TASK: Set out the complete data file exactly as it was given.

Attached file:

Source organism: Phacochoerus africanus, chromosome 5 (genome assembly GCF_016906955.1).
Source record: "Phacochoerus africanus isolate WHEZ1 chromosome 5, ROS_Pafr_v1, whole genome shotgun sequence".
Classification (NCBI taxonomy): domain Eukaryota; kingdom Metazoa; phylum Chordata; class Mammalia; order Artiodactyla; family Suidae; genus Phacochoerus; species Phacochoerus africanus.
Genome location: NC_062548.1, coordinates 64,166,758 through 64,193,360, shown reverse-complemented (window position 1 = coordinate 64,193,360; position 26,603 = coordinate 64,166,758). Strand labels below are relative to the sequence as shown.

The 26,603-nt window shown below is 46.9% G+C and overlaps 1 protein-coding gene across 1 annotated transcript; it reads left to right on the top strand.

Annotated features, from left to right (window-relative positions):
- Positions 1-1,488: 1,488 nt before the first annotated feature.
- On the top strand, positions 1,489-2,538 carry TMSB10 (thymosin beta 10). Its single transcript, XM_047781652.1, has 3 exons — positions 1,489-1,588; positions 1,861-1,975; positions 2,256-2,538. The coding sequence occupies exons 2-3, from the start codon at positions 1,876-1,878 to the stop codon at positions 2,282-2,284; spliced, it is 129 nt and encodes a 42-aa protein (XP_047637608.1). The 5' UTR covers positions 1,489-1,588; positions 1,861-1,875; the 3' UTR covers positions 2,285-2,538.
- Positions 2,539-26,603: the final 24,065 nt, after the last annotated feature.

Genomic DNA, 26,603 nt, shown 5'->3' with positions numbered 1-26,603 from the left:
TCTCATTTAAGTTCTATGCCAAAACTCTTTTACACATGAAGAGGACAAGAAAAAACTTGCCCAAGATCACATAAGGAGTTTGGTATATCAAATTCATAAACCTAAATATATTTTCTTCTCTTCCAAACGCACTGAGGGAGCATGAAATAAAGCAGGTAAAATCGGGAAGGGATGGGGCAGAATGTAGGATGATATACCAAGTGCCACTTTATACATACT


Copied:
Source organism: Phacochoerus africanus, chromosome 5 (genome assembly GCF_016906955.1).
Source record: "Phacochoerus africanus isolate WHEZ1 chromosome 5, ROS_Pafr_v1, whole genome shotgun sequence".
Classification (NCBI taxonomy): domain Eukaryota; kingdom Metazoa; phylum Chordata; class Mammalia; order Artiodactyla; family Suidae; genus Phacochoerus; species Phacochoerus africanus.
Genome location: NC_062548.1, coordinates 64,166,758 through 64,193,360, shown reverse-complemented (window position 1 = coordinate 64,193,360; position 26,603 = coordinate 64,166,758). Strand labels below are relative to the sequence as shown.

The 26,603-nt window shown below is 46.9% G+C and overlaps 1 protein-coding gene across 1 annotated transcript; it reads left to right on the top strand.

Annotated features, from left to right (window-relative positions):
- Positions 1-1,488: 1,488 nt before the first annotated feature.
- On the top strand, positions 1,489-2,538 carry TMSB10 (thymosin beta 10). Its single transcript, XM_047781652.1, has 3 exons — positions 1,489-1,588; positions 1,861-1,975; positions 2,256-2,538. The coding sequence occupies exons 2-3, from the start codon at positions 1,876-1,878 to the stop codon at positions 2,282-2,284; spliced, it is 129 nt and encodes a 42-aa protein (XP_047637608.1). The 5' UTR covers positions 1,489-1,588; positions 1,861-1,875; the 3' UTR covers positions 2,285-2,538.
- Positions 2,539-26,603: the final 24,065 nt, after the last annotated feature.

Genomic DNA, 26,603 nt, shown 5'->3' with positions numbered 1-26,603 from the left:
TCTCATTTAAGTTCTATGCCAAAACTCTTTTACACATGAAGAGGACAAGAAAAAACTTGCCCAAGATCACATAAGGAGTTTGGTATATCAAATTCATAAACCTAAATATATTTTCTTCTCTTCCAAACGCACTGAGGGAGCATGAAATAAAGCAGGTAAAATCGGGAAGGGATGGGGCAGAATGTAGGATGATATACCAAGTGCCACTTTATACATACT